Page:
Gut health is a hot topic, and it’s no surprise why. A happy gut translates to better overall health, improved digestion, and a stronger immune system. If you have been seeking ways to support your gut health, you may be debating kombucha vs probiotics.
If you’re curious about kombucha, probiotic supplements, and other fermented foods and their potential health benefits, you’re in the right place.
As a dietitian, I’m here to help you understand your options and make the best choice. Let’s find the perfect fit for your path to a healthier you.
So to start, are kombucha and probiotics the same or different?
What is Kombucha?
Kombucha is a fermented tea drink that has become popular in recent years for its potential health benefits. The fermentation process starts with a mixture of
The symbiotic culture of bacteria and yeast (or SCOBY for short) breaks down the sugar and converts it to alcohol, carbon dioxide, and organic acids (1). (This process also produces B vitamins – an added health bonus!).
This mixture sits to ferment for about a week to create the final product which contains the beneficial live bacteria that are known as probiotics.
The variety of beneficial bacteria in kombucha (and the health perks you might get from it) depends on several factors, including the ingredients used, the amount of time it’s fermented, and if it is pasteurized (which can kill the probiotics).
Picture the various strains of bacteria and yeasts in kombucha as superheroes with unique powers. What’s their mission? They work wonders in your gut, from transforming your microbiome to boosting your immunity and beyond (2).
Kombucha is ever more popular. A few brands you might recognize are:
Now that you know some of the basics about kombucha, let’s review probiotics.
What are Probiotics?
Probiotics are live microorganisms, or “good” bacteria. Probiotics provide numerous health benefits depending on the strain or strains of bacteria in the probiotic and how much you consume.
Product labels typically list the type and amount of live bacteria, known as the number of colony-forming units (CFUs), in a serving on the nutrition label.
These microorganisms are often the same as or similar to the beneficial bacteria naturally present in your gut. They play an important role in supporting the balance and overall health of your gut microbiome. When the good bacteria rule, you’re feeling great; when the bad bacteria rule, trouble’s brewing!
Probiotics are found in certain foods, dietary supplements, and even some skincare products.
Some probiotic foods include:
To say it another way: kombucha is one source of probiotics, but there are other dietary sources of probiotics.
One really important thing to explain is that there are MANY different strains of probiotics, kind of like there are different animals in the zoo. Your gut is happiest and healthiest when you have the right mixture of different bacteria in there.
Research on probiotics is often investigating the impact of a specific strain of probiotics at a certain dose. If you are hoping to achieve a specific benefit of probiotics make sure that you’re taking the right strain at the right dose.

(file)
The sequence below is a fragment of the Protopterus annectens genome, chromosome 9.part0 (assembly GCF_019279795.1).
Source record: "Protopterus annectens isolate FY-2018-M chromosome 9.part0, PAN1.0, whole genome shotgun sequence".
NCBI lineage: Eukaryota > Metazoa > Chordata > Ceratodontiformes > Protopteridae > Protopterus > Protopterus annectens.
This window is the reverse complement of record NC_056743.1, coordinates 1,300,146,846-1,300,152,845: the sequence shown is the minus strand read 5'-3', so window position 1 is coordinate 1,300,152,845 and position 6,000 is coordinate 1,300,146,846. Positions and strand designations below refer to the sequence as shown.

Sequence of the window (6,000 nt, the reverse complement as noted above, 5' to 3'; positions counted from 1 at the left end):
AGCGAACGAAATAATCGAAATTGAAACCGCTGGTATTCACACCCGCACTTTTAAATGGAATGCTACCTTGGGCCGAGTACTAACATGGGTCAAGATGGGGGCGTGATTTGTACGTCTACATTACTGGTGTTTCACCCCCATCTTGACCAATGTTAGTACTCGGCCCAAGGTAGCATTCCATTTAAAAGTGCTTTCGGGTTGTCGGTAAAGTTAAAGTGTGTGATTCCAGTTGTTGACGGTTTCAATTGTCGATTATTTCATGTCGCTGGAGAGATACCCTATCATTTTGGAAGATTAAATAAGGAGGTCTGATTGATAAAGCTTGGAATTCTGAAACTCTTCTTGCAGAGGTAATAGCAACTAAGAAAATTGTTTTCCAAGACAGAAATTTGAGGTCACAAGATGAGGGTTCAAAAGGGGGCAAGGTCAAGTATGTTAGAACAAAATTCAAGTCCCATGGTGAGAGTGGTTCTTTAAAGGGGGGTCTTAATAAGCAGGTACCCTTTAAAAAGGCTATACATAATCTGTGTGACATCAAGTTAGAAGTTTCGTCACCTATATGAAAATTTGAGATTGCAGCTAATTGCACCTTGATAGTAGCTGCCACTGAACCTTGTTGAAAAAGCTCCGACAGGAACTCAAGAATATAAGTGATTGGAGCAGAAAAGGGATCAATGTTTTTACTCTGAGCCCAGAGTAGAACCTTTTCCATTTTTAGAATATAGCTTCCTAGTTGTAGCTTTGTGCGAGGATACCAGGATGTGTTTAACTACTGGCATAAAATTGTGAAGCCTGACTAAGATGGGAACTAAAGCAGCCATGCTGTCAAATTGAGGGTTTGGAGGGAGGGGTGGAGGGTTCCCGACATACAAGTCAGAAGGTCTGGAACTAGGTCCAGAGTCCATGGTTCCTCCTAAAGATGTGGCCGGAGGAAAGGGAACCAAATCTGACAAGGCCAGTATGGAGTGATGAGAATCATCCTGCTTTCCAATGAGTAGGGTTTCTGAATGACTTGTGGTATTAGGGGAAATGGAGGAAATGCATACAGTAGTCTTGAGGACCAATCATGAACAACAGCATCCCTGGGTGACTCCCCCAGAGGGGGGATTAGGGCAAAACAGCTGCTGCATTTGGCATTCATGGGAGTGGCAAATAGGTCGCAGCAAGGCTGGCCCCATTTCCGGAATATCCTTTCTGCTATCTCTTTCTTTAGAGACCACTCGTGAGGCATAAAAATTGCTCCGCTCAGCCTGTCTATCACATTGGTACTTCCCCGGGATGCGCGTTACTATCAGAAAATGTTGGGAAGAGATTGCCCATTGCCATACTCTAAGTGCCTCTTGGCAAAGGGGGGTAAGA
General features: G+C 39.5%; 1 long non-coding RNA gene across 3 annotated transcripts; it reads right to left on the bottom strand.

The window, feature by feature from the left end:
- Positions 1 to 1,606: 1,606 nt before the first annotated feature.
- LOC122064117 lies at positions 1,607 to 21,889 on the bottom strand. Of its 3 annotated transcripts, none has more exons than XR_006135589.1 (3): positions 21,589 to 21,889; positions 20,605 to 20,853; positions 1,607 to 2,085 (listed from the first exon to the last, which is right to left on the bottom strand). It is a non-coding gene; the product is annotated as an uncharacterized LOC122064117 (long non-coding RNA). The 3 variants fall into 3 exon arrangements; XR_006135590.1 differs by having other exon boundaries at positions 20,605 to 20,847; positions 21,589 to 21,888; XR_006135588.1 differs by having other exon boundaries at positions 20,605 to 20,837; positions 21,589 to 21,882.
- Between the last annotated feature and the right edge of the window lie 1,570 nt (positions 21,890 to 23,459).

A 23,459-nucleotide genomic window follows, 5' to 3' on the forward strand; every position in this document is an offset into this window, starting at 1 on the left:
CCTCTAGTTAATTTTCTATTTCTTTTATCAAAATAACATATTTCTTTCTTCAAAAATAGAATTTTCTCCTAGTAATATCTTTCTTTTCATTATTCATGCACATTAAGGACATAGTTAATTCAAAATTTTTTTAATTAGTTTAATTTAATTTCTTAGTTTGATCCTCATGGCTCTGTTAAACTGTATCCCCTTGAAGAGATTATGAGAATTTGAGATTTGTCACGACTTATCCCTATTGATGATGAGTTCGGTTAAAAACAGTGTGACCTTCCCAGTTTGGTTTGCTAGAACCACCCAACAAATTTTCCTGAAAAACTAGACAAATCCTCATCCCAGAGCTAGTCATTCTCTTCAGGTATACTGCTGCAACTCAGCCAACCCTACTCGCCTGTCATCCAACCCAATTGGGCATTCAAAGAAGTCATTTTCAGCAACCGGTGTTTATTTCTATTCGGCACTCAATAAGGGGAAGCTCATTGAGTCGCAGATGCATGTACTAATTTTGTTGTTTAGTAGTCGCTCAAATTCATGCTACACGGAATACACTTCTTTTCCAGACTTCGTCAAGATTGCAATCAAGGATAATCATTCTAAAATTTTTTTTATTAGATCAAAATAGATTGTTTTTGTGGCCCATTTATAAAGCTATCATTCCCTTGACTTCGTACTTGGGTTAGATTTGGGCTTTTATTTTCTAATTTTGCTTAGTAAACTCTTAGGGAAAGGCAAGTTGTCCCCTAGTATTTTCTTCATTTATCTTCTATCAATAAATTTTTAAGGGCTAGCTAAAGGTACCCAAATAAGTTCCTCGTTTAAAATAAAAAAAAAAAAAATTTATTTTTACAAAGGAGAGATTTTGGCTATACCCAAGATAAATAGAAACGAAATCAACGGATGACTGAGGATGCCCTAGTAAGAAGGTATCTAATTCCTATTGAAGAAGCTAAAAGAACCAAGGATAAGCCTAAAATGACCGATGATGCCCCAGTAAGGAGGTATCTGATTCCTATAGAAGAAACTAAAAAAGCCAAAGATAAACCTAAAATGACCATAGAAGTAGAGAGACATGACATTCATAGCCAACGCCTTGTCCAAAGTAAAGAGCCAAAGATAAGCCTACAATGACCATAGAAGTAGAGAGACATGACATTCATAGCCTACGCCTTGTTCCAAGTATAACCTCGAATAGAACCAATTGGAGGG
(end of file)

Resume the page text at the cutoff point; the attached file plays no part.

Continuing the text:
So now that you understand the differences between kombucha and probiotics, let’s talk about their health benefits!
Health Benefits of Kombucha
Kombucha has been making waves for its reported beneficial effects on health. While the scientific evidence is still evolving, here’s a friendly rundown of what you might expect from these probiotic drinks:
A Happy Gut
As I began explaining earlier, kombucha is a fermented drink with a unique culture of bacteria and yeast, affectionately known as SCOBY (Symbiotic Culture of Bacteria and Yeast).
This magical mixture introduces live bacteria (the good type) into the drink, which may help keep your digestive tract in good spirits. Expect better digestion and an all-around healthier gut.
Interested in other ways to boost gut health? See our article on the 10 Best Herbs for Gut Health.
Because it is made from tea, kombucha is packed with antioxidants. One example of these antioxidants is polyphenols, which are like little warriors against oxidative stress.
These antioxidants can reduce the risk of chronic diseases, keep your skin radiant, and even slow aging.
Want to know more about the great health benefits of polyphenols? See our article Green Tea vs. Herbal Tea: Which is Best For You?
A Helping Hand for Your Immune System
Your immune system gets a boost from a healthy gut, and that’s where kombucha steps in. Like other fermented foods, kombucha may indirectly strengthen your immune system by supporting your gut health (3).
A Touch of Detox
In animal studies, kombucha appears to protect from liver damage by improving fat metabolism and reducing tissue damage and inflammation (4).
While it’s not a detox miracle (nothing is), kombucha also provides polyphenols, which may protect the liver against free radical formation and liver damage (5).
Cheers to a Brighter Mood
Believe it or not, there’s a connection between your gut and your mood. Depression and other mental health issues often involve ongoing, mild inflammation and stress.
On the flip side, sticking to a diet full of foods that fight against these issues, like antioxidants and anti-inflammatory foods, might offer some defense against depression.
Need help on where to start? Grab our FREE Printable Food List for an Anti-Inflammatory Diet.
While there is no research on kombucha specifically, fermented foods do appear to have a positive impact on mental health, possibly due to their antioxidant and anti-inflammatory effects and their ability to promote the growth of good bacteria in the gut (6).